Published on: February 29, 2016by Kevin Coupe
The New York Times reports this morning that Disneyland and Walt Disney World are adopting a demand pricing model for single day tickets that will make the parks more expensive on busy days and less expensive when things are less crowded.
According to the story, "At Disneyland, located in Anaheim, Calif., which attracts roughly 17 million visitors annually, single-day tickets now cost $99. Starting on Sunday, the park will charge three different prices based on the calendar. 'Value' tickets, for Mondays through Thursdays during weeks when most schools are in session, will drop to $95. 'Regular' tickets (most weekends and many summertime weeks) will climb to $105. 'Peak' tickets (most of December, spring break weeks, July weekends) will cost $119.
"At Disney World in Orlando, Fla., which includes four major theme parks, the price changes are more complex, because they vary by park. At the most popular Disney World park, the Magic Kingdom, which handles nearly 20 million visitors annually, single-day prices will remain at the current level, $105, for value periods. Prices will rise to $110 for regular periods, and to $124 for peak."
The Times notes that Disney tends to raise prices once a year, usually at a rate higher than inflation, and almost always inciting consumer outrage. However, Disney says that the price hikes are modest based on demand, and that the higher prices on busy days are actually aimed at encouraging people to attend at slower periods, which would reduce lines on busier days.
Now, before I comment on this, let me stipulate that I'm not a Disney guy. I enjoyed taking my kids there when they were young, and I'll be happy to take my grandchildren there someday, assuming that I'm still ambulatory when I have grandchildren. It also assumes that I won't have to take out a second mortgage to take my grandchildren there ... because that seems to be the way things are headed. But I'm not one of those adults who would ever go to Disney without kids ... I have nothing against people who do, but I'm just not one of them. (Epcot, for example, holds little charm for me ... but then again, I'm lucky enough to have actually been to most of the places that it purports to represent.)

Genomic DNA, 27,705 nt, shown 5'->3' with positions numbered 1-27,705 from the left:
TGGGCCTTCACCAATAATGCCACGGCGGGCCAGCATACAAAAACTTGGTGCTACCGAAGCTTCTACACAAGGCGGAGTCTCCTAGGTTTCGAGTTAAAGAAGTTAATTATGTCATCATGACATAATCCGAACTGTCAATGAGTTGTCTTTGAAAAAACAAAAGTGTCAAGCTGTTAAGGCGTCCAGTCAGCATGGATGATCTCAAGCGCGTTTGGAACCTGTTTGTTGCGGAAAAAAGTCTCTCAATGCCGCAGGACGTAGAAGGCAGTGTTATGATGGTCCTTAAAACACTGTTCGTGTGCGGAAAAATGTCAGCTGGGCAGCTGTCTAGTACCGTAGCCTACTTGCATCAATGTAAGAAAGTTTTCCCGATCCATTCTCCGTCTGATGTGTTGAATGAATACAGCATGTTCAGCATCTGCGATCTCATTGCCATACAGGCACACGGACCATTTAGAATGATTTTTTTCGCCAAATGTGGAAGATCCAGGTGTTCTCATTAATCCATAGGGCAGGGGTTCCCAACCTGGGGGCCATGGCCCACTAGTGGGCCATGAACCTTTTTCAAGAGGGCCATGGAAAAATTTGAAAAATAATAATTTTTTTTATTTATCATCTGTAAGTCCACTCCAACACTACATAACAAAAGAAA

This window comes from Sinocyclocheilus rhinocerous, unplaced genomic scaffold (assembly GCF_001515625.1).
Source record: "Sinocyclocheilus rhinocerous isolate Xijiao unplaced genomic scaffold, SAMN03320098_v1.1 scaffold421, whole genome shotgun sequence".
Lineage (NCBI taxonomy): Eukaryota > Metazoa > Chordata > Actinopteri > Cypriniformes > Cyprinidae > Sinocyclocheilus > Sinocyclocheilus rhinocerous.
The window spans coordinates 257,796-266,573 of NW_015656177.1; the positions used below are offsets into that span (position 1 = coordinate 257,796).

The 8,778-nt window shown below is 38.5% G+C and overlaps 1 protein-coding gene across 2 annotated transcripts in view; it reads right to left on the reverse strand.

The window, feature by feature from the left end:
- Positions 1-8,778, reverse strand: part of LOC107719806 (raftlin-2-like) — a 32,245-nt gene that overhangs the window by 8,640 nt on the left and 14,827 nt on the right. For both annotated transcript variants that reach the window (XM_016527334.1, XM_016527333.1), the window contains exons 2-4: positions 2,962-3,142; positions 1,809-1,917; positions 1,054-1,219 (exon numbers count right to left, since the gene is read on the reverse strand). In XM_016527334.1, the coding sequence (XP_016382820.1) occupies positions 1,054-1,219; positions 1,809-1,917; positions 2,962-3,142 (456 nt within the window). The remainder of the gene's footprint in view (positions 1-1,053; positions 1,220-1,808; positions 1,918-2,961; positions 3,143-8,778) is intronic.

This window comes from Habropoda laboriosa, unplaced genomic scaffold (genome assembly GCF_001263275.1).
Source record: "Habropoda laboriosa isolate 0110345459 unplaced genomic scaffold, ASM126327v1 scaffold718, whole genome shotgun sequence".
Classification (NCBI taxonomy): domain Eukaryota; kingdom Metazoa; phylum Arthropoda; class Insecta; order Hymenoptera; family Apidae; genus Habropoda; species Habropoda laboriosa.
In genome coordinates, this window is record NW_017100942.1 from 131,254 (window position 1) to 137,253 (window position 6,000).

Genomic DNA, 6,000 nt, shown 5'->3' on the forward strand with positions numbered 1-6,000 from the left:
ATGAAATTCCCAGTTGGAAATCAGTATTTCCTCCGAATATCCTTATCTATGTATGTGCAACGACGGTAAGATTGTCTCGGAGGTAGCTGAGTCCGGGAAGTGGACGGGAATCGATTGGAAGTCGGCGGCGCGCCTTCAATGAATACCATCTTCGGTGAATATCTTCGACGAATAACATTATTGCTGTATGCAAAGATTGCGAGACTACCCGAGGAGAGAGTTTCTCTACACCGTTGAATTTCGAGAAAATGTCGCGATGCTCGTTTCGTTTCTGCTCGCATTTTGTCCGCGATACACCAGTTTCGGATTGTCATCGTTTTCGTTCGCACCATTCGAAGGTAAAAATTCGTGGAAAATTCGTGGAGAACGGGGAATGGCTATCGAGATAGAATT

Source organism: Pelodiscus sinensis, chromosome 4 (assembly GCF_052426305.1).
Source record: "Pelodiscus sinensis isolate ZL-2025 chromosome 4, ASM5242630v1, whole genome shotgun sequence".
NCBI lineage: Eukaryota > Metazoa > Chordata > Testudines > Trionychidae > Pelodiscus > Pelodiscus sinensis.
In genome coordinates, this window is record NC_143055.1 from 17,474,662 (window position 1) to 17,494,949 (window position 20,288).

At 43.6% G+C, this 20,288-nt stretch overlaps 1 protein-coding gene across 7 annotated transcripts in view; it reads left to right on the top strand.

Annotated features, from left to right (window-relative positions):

I just have to wonder if the Disney folks are hurting the brand by making the Disney experience out of reach for a broad swath of folks who are yearning for a couple of days in Orlando and/or Anaheim. One of the reasons the park is busy at certain times is because that's when the kids are off from school ... it isn't like most people have a choice when they go to Disney or any other amusement park. And it seems to me that the demand pricing will have the effect of increasing attendance on "slow days" without having much impact on the busy day lines.
Good for Disney in the short-term, certainly. But it raises an interesting branding question in my mind, since if a brand increasingly becomes beyond the reach of the core audience that consumes it, what is the long-term impact on the brand?
Just curious. Not that it will have any impact on me ... at least, not until my kinds start giving us grandchildren. (The way things are going, I've got plenty of time to save...)
- KC's View: